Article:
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Legal Battle Between Newspaper Owners Begins In Court Today

(Credit: William Thomas Cain/Getty Images)

(Credit: William Thomas Cain/Getty Images)

Steve Tawa Steve Tawa
Steve Tawa joined KYW Newsradio in 1990, and splits his time between...
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By Steve Tawa

PHILADELPHIA (CBS) – Today brings what is expected to be a brief ‘status hearing’ in what is likely to become a protracted legal battle involving the bickering co-owners of the company that owns the Philadelphia Inquirer and Daily News.

In a two-week span, publisher Bob Hall fired editor Bill Marimow, two co-owners filed a lawsuit seeking to re-instate Marimow and fire Hall, and another owner filed a counter-suit.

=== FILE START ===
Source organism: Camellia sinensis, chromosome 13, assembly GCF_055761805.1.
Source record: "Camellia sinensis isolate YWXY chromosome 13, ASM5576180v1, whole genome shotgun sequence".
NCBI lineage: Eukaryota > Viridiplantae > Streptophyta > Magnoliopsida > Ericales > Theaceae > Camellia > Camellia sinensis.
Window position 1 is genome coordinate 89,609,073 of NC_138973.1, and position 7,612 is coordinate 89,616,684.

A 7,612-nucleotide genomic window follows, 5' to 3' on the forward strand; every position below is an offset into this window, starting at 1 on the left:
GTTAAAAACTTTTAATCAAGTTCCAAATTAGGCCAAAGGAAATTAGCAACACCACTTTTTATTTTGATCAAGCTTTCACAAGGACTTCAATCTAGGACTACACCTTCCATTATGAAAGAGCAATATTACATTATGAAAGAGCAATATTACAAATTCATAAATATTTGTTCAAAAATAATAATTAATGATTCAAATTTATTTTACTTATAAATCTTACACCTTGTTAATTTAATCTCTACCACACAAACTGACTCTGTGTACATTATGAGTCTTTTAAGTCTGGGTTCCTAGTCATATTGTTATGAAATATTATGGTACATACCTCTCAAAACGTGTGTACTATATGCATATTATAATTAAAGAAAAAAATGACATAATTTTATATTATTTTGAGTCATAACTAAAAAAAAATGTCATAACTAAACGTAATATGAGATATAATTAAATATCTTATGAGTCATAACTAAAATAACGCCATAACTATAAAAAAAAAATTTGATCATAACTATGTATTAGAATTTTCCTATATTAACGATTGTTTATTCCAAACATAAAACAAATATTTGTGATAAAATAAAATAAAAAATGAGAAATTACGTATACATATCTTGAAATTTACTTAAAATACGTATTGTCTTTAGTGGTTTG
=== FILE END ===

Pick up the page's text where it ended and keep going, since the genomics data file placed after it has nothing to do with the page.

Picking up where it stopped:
The key figures among the six owners appear to be Lewis Katz and George Norcross. They represent opposing factions, each of which accuses the other of meddling with editorial and journalistic policies.

Howard Gensler, a Daily News columnist and president of the Newspaper Guild, notes workers have given back millions of dollars in concessions over the last few contracts, and the company spent $40-million in legal fees in the paper’s 2010 bankruptcy.

“Now, we’re seeing more millions frittered away because our wealthy owners can’t get along,” Gensler says.

All of the owners signed a non-interference policy, when they purchased the company in 2012, becoming the fifth owners in six years.

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